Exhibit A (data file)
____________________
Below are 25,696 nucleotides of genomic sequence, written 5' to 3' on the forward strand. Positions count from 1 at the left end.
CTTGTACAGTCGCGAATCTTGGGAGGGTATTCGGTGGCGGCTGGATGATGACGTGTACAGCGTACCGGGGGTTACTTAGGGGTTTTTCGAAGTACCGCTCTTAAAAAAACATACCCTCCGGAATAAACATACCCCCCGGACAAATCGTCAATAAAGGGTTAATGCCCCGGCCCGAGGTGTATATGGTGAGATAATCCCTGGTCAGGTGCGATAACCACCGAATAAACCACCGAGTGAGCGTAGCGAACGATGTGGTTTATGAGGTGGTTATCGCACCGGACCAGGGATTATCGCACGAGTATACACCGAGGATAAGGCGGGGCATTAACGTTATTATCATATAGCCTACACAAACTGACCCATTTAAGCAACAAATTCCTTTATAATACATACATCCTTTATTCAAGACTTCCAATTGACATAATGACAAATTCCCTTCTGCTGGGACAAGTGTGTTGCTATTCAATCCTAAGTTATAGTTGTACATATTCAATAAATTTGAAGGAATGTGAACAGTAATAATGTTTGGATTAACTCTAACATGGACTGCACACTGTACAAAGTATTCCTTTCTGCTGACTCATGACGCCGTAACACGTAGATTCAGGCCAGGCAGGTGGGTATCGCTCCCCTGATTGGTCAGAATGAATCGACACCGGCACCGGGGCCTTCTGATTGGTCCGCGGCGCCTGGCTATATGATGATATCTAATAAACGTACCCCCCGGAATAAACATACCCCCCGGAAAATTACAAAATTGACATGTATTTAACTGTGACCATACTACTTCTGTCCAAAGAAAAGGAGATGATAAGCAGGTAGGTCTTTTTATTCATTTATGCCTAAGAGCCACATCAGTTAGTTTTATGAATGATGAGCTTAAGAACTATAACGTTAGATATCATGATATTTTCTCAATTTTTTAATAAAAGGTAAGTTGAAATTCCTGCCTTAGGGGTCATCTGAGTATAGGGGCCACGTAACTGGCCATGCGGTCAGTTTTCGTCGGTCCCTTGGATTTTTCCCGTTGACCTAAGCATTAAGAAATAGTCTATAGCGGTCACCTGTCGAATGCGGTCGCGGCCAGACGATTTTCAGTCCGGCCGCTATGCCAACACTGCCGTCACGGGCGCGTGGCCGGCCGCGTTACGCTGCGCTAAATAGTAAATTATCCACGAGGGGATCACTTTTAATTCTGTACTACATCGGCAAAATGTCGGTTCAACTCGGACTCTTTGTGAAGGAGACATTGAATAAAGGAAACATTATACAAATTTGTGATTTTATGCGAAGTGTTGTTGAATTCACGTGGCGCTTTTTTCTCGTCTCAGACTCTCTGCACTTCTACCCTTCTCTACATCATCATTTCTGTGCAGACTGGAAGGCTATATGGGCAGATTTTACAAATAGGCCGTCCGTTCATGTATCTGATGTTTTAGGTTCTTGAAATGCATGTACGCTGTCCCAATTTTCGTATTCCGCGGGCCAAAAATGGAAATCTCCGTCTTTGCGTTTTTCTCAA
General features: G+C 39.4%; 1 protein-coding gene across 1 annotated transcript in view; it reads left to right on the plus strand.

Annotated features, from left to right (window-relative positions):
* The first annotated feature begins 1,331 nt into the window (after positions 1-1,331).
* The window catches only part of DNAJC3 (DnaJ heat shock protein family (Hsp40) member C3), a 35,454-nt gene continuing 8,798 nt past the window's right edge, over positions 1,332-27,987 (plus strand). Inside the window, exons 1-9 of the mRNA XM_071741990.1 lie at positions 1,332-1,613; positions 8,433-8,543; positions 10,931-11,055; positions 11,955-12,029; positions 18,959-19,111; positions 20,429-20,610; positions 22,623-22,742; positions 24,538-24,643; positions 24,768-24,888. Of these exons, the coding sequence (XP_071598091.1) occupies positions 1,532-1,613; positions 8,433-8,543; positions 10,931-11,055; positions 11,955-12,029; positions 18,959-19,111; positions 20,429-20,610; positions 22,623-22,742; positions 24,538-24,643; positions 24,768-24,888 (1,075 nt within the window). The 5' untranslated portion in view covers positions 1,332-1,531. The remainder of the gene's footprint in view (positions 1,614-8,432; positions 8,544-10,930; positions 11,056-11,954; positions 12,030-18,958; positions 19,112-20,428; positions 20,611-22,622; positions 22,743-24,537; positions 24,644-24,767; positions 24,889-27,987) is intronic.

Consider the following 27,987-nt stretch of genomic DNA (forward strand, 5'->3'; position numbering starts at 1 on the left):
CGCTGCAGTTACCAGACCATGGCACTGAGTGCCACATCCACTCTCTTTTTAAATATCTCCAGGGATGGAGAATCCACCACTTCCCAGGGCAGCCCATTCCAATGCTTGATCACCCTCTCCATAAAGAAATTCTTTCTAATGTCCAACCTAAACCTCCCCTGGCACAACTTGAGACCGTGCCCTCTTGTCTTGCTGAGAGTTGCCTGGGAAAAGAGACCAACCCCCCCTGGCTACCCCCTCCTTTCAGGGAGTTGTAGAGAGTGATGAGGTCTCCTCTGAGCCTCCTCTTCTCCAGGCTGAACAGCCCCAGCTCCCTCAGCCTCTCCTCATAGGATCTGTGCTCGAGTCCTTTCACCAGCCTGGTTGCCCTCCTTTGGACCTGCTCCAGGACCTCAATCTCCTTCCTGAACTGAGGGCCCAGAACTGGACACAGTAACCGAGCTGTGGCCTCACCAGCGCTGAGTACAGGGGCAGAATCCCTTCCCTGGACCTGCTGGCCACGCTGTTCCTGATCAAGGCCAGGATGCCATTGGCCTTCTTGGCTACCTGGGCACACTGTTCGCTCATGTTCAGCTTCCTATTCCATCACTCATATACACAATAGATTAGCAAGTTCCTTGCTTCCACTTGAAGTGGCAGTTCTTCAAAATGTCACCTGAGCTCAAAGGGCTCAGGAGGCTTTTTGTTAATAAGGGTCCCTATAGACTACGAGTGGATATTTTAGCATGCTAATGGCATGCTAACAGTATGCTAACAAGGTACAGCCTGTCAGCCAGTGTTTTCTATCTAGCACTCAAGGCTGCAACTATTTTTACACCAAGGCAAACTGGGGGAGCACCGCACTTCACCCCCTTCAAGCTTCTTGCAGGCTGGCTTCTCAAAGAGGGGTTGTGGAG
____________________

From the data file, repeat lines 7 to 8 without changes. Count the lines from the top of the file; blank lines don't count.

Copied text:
Consider the following 27,987-nt stretch of genomic DNA (forward strand, 5'->3'; position numbering starts at 1 on the left):
CGCTGCAGTTACCAGACCATGGCACTGAGTGCCACATCCACTCTCTTTTTAAATATCTCCAGGGATGGAGAATCCACCACTTCCCAGGGCAGCCCATTCCAATGCTTGATCACCCTCTCCATAAAGAAATTCTTTCTAATGTCCAACCTAAACCTCCCCTGGCACAACTTGAGACCGTGCCCTCTTGTCTTGCTGAGAGTTGCCTGGGAAAAGAGACCAACCCCCCCTGGCTACCCCCTCCTTTCAGGGAGTTGTAGAGAGTGATGAGGTCTCCTCTGAGCCTCCTCTTCTCCAGGCTGAACAGCCCCAGCTCCCTCAGCCTCTCCTCATAGGATCTGTGCTCGAGTCCTTTCACCAGCCTGGTTGCCCTCCTTTGGACCTGCTCCAGGACCTCAATCTCCTTCCTGAACTGAGGGCCCAGAACTGGACACAGTAACCGAGCTGTGGCCTCACCAGCGCTGAGTACAGGGGCAGAATCCCTTCCCTGGACCTGCTGGCCACGCTGTTCCTGATCAAGGCCAGGATGCCATTGGCCTTCTTGGCTACCTGGGCACACTGTTCGCTCATGTTCAGCTTCCTATTCCATCACTCATATACACAATAGATTAGCAAGTTCCTTGCTTCCACTTGAAGTGGCAGTTCTTCAAAATGTCACCTGAGCTCAAAGGGCTCAGGAGGCTTTTTGTTAATAAGGGTCCCTATAGACTACGAGTGGATATTTTAGCATGCTAATGGCATGCTAACAGTATGCTAACAAGGTACAGCCTGTCAGCCAGTGTTTTCTATCTAGCACTCAAGGCTGCAACTATTTTTACACCAAGGCAAACTGGGGGAGCACCGCACTTCACCCCCTTCAAGCTTCTTGCAGGCTGGCTTCTCAAAGAGGGGTTGTGGAG